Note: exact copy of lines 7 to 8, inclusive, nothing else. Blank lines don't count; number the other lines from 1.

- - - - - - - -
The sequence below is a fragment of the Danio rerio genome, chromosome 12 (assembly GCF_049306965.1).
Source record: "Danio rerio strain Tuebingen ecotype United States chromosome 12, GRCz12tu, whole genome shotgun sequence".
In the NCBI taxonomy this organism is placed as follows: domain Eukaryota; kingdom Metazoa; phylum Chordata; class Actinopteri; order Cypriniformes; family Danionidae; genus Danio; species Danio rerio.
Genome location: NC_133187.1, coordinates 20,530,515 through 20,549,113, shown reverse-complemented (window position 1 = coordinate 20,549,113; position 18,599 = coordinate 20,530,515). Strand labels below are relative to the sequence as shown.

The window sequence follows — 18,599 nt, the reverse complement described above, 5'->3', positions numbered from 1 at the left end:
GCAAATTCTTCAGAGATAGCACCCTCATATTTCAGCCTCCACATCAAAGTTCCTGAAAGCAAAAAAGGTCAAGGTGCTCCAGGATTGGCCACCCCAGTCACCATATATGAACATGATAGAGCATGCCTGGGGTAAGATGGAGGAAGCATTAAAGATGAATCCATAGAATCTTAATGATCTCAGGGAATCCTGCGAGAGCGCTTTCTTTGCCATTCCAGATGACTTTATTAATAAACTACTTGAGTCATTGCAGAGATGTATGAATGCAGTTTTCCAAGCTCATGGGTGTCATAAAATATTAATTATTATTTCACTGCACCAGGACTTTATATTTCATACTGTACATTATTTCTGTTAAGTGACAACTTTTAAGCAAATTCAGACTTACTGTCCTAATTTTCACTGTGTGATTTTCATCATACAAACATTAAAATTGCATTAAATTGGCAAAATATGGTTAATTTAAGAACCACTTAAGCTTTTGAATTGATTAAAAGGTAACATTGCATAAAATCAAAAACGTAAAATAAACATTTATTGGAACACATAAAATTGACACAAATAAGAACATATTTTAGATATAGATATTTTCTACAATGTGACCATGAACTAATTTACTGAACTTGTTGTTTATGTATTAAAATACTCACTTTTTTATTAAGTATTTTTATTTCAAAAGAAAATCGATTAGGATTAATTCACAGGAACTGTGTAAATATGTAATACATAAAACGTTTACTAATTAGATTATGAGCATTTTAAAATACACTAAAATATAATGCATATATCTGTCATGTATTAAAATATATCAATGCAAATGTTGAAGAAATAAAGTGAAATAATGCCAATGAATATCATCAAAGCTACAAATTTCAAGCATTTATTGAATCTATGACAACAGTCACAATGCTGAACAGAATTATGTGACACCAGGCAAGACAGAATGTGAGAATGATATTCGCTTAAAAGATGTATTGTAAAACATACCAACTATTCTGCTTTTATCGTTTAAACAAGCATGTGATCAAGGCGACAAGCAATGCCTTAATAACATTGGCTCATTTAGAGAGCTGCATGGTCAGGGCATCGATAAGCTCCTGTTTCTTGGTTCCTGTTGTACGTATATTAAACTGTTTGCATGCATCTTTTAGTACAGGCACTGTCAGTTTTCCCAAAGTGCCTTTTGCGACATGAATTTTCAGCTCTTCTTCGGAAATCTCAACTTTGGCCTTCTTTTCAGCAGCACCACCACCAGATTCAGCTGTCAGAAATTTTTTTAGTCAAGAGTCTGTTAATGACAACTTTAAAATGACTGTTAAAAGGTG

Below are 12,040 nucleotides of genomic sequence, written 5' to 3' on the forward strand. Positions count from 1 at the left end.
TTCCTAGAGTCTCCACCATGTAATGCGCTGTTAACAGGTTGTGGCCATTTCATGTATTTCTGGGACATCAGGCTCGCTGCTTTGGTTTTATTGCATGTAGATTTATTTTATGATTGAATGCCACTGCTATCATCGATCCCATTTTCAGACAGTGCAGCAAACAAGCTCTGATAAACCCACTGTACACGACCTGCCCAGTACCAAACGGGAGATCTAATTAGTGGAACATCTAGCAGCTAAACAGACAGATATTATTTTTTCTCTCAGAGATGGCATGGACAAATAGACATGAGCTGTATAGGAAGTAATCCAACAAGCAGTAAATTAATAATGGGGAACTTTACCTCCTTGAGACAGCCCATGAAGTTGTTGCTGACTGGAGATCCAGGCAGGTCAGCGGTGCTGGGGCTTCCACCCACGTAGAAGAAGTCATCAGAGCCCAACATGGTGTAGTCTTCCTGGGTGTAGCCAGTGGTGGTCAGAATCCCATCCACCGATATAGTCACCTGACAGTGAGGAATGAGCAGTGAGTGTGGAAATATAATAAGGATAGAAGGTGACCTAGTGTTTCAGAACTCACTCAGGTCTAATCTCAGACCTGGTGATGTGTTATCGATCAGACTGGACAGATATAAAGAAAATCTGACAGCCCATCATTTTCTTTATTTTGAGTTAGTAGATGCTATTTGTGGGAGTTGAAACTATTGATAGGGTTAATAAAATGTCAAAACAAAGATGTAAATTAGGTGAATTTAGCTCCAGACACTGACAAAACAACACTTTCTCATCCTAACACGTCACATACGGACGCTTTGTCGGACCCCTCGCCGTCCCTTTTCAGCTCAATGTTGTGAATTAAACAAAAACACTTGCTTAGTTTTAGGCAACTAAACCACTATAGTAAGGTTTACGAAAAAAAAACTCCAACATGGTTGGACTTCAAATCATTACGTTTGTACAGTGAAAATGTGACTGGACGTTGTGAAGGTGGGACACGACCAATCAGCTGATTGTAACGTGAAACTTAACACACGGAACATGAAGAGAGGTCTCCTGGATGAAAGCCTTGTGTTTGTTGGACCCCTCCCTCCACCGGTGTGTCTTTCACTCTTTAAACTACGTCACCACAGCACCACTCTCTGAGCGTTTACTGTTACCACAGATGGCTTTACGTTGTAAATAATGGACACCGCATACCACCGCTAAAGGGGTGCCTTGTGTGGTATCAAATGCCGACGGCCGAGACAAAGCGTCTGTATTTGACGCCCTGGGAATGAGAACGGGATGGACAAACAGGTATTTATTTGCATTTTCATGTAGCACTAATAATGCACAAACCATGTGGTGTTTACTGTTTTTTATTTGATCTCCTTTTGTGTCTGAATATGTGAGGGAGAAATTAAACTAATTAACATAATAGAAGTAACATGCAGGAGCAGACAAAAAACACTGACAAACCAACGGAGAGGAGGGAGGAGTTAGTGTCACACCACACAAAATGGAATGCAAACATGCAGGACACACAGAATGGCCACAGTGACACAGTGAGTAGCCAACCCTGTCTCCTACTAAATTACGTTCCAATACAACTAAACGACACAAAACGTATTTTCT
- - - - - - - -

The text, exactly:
Below are 12,040 nucleotides of genomic sequence, written 5' to 3' on the forward strand. Positions count from 1 at the left end.
TTCCTAGAGTCTCCACCATGTAATGCGCTGTTAACAGGTTGTGGCCATTTCATGTATTTCTGGGACATCAGGCTCGCTGCTTTGGTTTTATTGCATGTAGATTTATTTTATGATTGAATGCCACTGCTATCATCGATCCCATTTTCAGACAGTGCAGCAAACAAGCTCTGATAAACCCACTGTACACGACCTGCCCAGTACCAAACGGGAGATCTAATTAGTGGAACATCTAGCAGCTAAACAGACAGATATTATTTTTTCTCTCAGAGATGGCATGGACAAATAGACATGAGCTGTATAGGAAGTAATCCAACAAGCAGTAAATTAATAATGGGGAACTTTACCTCCTTGAGACAGCCCATGAAGTTGTTGCTGACTGGAGATCCAGGCAGGTCAGCGGTGCTGGGGCTTCCACCCACGTAGAAGAAGTCATCAGAGCCCAACATGGTGTAGTCTTCCTGGGTGTAGCCAGTGGTGGTCAGAATCCCATCCACCGATATAGTCACCTGACAGTGAGGAATGAGCAGTGAGTGTGGAAATATAATAAGGATAGAAGGTGACCTAGTGTTTCAGAACTCACTCAGGTCTAATCTCAGACCTGGTGATGTGTTATCGATCAGACTGGACAGATATAAAGAAAATCTGACAGCCCATCATTTTCTTTATTTTGAGTTAGTAGATGCTATTTGTGGGAGTTGAAACTATTGATAGGGTTAATAAAATGTCAAAACAAAGATGTAAATTAGGTGAATTTAGCTCCAGACACTGACAAAACAACACTTTCTCATCCTAACACGTCACATACGGACGCTTTGTCGGACCCCTCGCCGTCCCTTTTCAGCTCAATGTTGTGAATTAAACAAAAACACTTGCTTAGTTTTAGGCAACTAAACCACTATAGTAAGGTTTACGAAAAAAAAACTCCAACATGGTTGGACTTCAAATCATTACGTTTGTACAGTGAAAATGTGACTGGACGTTGTGAAGGTGGGACACGACCAATCAGCTGATTGTAACGTGAAACTTAACACACGGAACATGAAGAGAGGTCTCCTGGATGAAAGCCTTGTGTTTGTTGGACCCCTCCCTCCACCGGTGTGTCTTTCACTCTTTAAACTACGTCACCACAGCACCACTCTCTGAGCGTTTACTGTTACCACAGATGGCTTTACGTTGTAAATAATGGACACCGCATACCACCGCTAAAGGGGTGCCTTGTGTGGTATCAAATGCCGACGGCCGAGACAAAGCGTCTGTATTTGACGCCCTGGGAATGAGAACGGGATGGACAAACAGGTATTTATTTGCATTTTCATGTAGCACTAATAATGCACAAACCATGTGGTGTTTACTGTTTTTTATTTGATCTCCTTTTGTGTCTGAATATGTGAGGGAGAAATTAAACTAATTAACATAATAGAAGTAACATGCAGGAGCAGACAAAAAACACTGACAAACCAACGGAGAGGAGGGAGGAGTTAGTGTCACACCACACAAAATGGAATGCAAACATGCAGGACACACAGAATGGCCACAGTGACACAGTGAGTAGCCAACCCTGTCTCCTACTAAATTACGTTCCAATACAACTAAACGACACAAAACGTATTTTCT